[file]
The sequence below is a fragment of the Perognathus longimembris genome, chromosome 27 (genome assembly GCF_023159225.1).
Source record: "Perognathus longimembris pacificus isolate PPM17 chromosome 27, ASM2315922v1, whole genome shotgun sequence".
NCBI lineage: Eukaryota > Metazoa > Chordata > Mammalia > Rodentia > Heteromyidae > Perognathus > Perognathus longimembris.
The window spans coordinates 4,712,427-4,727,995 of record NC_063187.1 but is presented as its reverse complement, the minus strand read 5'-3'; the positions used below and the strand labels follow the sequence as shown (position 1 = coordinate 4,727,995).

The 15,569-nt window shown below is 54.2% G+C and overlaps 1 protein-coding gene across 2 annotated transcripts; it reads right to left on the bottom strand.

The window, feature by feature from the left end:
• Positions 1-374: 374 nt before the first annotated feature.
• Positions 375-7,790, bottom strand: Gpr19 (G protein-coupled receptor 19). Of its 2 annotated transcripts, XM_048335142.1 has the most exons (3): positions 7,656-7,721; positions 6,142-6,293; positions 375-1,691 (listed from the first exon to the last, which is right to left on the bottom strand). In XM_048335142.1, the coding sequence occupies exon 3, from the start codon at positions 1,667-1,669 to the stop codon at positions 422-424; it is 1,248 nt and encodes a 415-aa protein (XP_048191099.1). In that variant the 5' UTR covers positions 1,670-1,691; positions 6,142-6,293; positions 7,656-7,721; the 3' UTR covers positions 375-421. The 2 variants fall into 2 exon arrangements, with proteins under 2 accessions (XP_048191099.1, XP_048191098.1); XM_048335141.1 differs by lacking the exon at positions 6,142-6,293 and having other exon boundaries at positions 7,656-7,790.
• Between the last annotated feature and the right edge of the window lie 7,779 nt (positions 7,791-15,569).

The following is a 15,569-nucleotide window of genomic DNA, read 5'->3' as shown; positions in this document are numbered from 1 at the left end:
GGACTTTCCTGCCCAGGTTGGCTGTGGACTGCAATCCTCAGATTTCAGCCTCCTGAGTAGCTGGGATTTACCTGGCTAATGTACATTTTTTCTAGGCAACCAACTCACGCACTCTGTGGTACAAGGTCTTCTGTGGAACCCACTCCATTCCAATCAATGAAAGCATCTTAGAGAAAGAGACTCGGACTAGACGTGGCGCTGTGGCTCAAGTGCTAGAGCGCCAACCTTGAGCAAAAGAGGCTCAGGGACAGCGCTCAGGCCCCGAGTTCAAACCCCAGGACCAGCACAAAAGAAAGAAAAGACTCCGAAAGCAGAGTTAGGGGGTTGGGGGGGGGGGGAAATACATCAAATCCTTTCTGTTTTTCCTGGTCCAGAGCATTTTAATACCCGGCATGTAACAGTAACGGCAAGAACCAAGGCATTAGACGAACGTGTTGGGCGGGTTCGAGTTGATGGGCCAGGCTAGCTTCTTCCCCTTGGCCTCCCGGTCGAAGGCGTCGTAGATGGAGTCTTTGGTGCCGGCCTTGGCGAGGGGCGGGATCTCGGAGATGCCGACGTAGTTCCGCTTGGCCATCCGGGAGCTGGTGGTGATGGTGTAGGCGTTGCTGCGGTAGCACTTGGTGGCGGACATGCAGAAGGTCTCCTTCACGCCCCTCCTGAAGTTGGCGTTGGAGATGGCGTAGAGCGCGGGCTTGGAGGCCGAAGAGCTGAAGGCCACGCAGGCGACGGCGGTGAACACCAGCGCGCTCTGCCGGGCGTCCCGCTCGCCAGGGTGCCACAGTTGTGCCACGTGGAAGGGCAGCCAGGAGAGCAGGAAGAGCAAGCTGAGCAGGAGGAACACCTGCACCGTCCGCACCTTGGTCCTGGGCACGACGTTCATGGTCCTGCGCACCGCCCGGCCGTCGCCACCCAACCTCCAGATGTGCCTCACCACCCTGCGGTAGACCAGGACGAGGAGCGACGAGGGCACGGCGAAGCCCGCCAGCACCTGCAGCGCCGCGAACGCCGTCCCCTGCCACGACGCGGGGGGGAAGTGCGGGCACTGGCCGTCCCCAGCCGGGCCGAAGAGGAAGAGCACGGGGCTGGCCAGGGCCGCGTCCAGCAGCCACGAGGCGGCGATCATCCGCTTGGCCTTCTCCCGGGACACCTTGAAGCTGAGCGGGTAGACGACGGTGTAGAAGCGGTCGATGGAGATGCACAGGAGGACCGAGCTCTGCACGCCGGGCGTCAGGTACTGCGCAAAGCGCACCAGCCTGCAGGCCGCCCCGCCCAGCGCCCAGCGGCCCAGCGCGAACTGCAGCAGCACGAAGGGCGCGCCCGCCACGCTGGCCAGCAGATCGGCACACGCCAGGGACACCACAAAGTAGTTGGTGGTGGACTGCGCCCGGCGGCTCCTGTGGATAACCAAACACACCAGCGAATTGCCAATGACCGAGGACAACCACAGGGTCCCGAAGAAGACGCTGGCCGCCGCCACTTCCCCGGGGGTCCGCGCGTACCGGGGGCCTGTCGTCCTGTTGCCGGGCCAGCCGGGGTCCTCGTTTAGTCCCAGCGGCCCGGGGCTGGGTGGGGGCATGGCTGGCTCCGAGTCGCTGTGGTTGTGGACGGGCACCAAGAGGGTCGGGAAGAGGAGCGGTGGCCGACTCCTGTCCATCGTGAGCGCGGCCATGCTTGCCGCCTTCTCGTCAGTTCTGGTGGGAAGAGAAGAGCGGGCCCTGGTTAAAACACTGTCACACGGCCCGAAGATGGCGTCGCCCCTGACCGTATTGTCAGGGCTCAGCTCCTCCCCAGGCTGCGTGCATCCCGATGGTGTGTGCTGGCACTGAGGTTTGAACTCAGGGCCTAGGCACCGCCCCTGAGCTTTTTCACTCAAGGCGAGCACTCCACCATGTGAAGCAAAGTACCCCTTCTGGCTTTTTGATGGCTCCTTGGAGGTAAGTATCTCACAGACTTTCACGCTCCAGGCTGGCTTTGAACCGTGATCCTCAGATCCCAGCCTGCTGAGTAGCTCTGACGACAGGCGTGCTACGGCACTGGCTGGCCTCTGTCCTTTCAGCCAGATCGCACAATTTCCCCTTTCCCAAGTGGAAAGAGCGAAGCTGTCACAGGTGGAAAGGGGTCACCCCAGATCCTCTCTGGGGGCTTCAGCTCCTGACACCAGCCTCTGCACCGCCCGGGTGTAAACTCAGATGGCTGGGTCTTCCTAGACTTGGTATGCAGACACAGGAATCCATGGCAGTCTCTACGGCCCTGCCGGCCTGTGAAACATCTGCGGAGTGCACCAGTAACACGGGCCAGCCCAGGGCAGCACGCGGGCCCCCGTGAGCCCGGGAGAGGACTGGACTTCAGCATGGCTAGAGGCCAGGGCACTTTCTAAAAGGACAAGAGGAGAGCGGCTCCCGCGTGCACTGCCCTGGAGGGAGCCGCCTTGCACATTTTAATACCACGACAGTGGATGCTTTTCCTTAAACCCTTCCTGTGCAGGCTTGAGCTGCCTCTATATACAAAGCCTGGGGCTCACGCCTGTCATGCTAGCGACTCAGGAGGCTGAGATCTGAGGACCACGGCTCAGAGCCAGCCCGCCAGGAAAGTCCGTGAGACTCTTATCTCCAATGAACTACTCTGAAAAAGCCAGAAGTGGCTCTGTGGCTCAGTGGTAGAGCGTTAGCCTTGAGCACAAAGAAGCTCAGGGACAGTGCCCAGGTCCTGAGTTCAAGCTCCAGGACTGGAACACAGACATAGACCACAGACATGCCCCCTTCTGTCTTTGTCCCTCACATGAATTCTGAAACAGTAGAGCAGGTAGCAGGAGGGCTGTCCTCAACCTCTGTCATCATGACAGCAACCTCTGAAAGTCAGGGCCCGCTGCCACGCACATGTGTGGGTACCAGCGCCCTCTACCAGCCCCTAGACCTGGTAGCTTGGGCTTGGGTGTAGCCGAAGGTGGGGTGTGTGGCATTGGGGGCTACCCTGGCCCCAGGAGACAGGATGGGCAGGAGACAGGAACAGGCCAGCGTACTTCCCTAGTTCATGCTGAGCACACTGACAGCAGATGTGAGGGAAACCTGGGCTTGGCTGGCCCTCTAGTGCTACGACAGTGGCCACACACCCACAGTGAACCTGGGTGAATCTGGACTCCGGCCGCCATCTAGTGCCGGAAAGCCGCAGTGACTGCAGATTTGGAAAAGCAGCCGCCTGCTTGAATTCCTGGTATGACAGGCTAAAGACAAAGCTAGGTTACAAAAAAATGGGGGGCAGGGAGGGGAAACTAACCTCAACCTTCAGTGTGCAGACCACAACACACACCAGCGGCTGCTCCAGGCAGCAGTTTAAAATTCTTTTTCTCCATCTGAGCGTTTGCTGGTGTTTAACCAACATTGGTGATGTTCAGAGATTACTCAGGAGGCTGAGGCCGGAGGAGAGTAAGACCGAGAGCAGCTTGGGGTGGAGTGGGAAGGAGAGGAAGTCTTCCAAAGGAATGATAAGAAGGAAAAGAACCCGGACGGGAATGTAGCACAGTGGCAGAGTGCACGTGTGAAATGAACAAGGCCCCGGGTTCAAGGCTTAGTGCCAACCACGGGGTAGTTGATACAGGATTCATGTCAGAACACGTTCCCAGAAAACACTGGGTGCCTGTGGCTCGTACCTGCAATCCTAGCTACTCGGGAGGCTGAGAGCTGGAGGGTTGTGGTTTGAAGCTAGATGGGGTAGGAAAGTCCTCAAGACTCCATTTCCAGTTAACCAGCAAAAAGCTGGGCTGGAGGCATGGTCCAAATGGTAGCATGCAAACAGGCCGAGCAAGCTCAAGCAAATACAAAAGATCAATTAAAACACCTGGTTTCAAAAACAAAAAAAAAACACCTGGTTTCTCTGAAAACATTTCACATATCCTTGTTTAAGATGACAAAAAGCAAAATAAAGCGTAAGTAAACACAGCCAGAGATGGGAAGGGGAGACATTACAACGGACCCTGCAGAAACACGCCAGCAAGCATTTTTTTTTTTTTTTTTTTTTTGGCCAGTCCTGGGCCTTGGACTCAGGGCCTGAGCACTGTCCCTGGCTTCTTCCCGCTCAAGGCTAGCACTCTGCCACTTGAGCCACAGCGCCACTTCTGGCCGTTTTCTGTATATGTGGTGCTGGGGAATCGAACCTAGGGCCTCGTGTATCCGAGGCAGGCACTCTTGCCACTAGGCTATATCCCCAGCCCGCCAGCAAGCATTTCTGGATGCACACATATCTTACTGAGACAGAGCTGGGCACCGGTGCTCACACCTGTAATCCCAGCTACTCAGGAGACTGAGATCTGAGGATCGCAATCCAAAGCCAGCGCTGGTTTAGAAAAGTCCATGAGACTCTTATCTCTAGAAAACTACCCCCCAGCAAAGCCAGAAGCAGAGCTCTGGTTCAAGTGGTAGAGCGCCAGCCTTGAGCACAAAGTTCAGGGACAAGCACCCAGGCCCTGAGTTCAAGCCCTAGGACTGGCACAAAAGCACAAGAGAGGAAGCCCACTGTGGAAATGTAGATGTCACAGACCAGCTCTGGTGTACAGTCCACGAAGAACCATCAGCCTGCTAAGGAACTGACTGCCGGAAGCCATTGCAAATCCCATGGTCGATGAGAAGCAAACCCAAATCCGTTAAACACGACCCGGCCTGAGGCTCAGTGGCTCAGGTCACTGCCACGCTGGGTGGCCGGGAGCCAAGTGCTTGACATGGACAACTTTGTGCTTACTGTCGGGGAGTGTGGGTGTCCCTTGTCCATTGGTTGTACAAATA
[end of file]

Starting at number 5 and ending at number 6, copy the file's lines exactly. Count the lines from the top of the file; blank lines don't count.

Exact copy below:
The 15,569-nt window shown below is 54.2% G+C and overlaps 1 protein-coding gene across 2 annotated transcripts; it reads right to left on the bottom strand.

The window, feature by feature from the left end: